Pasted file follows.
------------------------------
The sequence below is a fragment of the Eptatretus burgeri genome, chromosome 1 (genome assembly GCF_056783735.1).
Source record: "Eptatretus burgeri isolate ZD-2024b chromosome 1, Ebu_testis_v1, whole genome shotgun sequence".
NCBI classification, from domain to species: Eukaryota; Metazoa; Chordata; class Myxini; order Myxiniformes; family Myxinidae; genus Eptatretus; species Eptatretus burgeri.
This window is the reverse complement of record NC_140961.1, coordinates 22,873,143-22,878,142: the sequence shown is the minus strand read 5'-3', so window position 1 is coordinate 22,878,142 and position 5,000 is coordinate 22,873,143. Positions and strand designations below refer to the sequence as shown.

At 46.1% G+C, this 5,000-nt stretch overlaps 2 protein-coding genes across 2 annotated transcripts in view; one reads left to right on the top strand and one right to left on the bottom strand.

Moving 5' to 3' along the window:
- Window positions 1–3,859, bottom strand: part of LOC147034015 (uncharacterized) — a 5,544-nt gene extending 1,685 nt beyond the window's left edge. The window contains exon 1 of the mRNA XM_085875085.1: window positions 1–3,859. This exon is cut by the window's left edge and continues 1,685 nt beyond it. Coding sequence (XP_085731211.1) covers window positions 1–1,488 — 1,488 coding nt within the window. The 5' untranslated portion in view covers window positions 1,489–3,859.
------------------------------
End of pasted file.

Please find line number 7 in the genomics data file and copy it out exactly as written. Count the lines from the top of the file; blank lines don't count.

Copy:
- Window positions 1–3,859, bottom strand: part of LOC147034015 (uncharacterized) — a 5,544-nt gene extending 1,685 nt beyond the window's left edge. The window contains exon 1 of the mRNA XM_085875085.1: window positions 1–3,859. This exon is cut by the window's left edge and continues 1,685 nt beyond it. Coding sequence (XP_085731211.1) covers window positions 1–1,488 — 1,488 coding nt within the window. The 5' untranslated portion in view covers window positions 1,489–3,859.